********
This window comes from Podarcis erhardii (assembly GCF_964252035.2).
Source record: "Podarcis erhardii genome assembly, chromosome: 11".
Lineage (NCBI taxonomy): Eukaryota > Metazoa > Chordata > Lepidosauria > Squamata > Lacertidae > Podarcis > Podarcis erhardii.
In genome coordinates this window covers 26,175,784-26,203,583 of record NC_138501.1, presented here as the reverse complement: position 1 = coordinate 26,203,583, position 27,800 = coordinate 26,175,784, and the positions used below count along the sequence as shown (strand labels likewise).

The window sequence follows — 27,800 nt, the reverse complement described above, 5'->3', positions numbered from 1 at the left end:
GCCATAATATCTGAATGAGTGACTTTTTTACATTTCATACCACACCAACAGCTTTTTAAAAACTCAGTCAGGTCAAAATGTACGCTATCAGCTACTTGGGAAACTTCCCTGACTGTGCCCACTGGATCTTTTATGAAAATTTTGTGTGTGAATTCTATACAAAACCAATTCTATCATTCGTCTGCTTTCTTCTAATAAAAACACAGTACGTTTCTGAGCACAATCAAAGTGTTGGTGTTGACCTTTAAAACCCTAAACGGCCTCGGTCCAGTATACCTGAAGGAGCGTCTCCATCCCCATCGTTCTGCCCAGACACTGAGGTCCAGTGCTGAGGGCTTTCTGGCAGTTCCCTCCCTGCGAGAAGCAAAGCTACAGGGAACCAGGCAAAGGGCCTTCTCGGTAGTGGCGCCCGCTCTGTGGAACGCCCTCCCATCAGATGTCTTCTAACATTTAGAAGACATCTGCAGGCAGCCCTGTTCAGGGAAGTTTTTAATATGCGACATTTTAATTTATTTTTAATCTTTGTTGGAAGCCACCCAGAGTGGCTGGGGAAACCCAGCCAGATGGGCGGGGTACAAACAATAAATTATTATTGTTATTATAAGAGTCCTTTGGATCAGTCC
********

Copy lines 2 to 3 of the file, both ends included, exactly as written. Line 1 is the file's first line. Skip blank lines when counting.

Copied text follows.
Source record: "Podarcis erhardii genome assembly, chromosome: 11".
Lineage (NCBI taxonomy): Eukaryota > Metazoa > Chordata > Lepidosauria > Squamata > Lacertidae > Podarcis > Podarcis erhardii.